So while behavior analysis and AI are smart ways to tackle the challenges of security, they require significant computation power to effectively protect the user while simultaneously providing a positive user experience. We know that users who experience slow or halting security interfaces are apt to avoid or undermine available functionality. Achieving a favorable experience with behavior analysis technologies will place great demands on the backend compute systems that crunch the data and provide actionable answers.

The silicon that powers security back-end will be a mix of CPUs, GPUs and dedicated security processors. This combination of hardware will be backed up by a software ecosystem that allows consumers and businesses to seamlessly tap into the silicon’s security capabilities and have a good out-of-the-box experience. It is absolutely critical that security software be able to leverage the tremendous growth in general purpose and dedicated compute that is available in modern processors and system-on-chips.

Malware, infrastructure, memory encryption & more

Rob Enderle, principle analyst at the Enderle Group, has also talked about the need for behavioural analysis in security, citing it as an important defense against the tremendous growth in vulnerabilities being discovered daily. He said, “We are seeing millions of security threats every day that attack consumers, enterprises and national infrastructure, and history shows us this number will continue to rise sharply. One of the cornerstones of a comprehensive defense in depth for this massive exposure is to utilize complex algorithms and AI that leverage compute in the datacenter to provide an intelligent adaptive solution to this massive and rapidly growing security exposure.”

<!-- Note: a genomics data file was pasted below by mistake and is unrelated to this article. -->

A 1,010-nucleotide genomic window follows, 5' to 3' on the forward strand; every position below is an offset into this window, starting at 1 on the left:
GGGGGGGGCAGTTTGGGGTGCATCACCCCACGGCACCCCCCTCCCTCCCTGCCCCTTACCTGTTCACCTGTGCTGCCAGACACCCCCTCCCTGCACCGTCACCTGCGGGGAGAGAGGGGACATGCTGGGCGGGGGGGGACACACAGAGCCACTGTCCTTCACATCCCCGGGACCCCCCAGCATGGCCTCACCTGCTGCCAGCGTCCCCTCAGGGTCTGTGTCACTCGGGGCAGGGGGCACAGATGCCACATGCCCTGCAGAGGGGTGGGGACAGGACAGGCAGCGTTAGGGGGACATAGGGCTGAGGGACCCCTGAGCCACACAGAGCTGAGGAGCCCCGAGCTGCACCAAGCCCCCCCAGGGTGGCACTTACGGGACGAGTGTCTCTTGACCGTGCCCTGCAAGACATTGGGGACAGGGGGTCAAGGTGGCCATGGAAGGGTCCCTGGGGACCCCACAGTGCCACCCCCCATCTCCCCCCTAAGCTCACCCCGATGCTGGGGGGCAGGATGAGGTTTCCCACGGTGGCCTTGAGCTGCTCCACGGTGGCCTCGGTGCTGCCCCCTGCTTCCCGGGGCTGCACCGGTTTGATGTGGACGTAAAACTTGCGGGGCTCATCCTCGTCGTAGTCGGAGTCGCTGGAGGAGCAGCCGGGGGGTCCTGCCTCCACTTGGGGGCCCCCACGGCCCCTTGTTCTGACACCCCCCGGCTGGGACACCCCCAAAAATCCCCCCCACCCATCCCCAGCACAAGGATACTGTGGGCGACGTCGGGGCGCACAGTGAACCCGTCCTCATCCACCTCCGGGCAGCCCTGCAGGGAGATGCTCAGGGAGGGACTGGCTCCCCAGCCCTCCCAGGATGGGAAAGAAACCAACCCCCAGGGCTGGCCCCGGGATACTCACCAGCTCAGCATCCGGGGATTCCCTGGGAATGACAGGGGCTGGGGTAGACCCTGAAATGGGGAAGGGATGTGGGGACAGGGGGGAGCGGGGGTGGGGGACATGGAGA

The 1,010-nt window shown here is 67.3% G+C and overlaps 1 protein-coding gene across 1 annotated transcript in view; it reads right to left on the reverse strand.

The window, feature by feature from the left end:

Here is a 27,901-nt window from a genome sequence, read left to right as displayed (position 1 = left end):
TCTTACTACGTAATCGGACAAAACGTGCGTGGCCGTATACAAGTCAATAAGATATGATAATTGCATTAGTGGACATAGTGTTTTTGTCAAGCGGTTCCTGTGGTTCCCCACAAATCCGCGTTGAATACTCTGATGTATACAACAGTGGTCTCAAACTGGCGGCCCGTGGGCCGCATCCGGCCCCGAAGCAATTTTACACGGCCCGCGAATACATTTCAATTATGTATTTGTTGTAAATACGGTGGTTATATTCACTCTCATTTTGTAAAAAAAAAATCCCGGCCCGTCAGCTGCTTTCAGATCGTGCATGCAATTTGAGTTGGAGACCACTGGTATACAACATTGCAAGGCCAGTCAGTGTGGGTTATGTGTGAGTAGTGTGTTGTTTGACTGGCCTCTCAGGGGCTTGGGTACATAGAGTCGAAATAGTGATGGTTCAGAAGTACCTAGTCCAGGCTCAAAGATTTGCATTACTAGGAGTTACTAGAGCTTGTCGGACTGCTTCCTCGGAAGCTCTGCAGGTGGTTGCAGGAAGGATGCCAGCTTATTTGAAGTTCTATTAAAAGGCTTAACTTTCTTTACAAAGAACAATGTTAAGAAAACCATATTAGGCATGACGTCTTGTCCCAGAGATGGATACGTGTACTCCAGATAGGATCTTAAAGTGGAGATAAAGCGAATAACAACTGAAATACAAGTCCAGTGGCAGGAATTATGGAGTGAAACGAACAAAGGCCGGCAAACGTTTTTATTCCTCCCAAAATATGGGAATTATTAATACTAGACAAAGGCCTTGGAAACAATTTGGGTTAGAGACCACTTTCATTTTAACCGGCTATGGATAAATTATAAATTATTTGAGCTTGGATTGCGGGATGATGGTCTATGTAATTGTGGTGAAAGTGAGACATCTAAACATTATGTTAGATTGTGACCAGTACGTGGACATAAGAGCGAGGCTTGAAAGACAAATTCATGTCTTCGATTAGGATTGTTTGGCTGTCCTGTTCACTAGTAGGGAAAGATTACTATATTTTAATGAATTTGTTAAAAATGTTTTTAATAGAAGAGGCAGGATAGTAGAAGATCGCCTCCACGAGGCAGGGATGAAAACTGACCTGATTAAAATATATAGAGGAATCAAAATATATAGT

Behavior analysis isn’t merely a security tool that runs alongside existing ones; it is a key technique to improve existing tools, such as malware detection. Software security vendors are modifying traditional security apparatuses such as anti-virus to make use of these technologies to identify and hunt emerging threats.

In addition to individual consumers and businesses, smart security is vital in helping secure the nation’s infrastructure. Compute power has long been used by nation states to further their economic development and protect their citizens; protecting intellectual property and a nation’s digital borders is a frontier in advanced security research and development.

As we see security vendors develop ever more complex threat and behavior analysis models and rely on advances in artificial intelligence research, the onus will be on silicon to power these algorithms. Whether it be to run complex behavioral analysis models or implement hardware-enabled sandboxing, memory encryption and physical attack resistance, or power the next innovation of security, the computer processor’s silicon will help power the solution. 

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About the Author(s)

Mark Papermaster


Mark Papermaster is chief technology officer and senior vice president at AMD, responsible for corporate technical direction, and AMD's intellectual property and system-on-chip product research and development. His more than 30 years of engineering experience includes significant leadership roles managing the development of a wide range of products spanning mobile devices to high-performance servers.
Before joining AMD in October 2011, Papermaster was the leader of Cisco's Silicon Engineering Group, the organization responsible for silicon strategy, architecture, and development for the company's switching and routing businesses.

In prior roles, Papermaster served as Apple senior vice president of Devices Hardware Engineering, where he was responsible for the iPod products and iPhone hardware development. He also held a number of senior leadership positions at IBM, serving on the company's Technical Leadership Team and overseeing development of the company's key microprocessor and server technologies.
Papermaster received his bachelor's degree in electrical engineering from the University of Texas at Austin and a master's degree in electrical engineering from the University of Vermont. He is a member of the University of Texas Cockrell School of Engineering Advisory Board, Olin College Presidents Council, and the Juvenile Diabetes Research Foundation.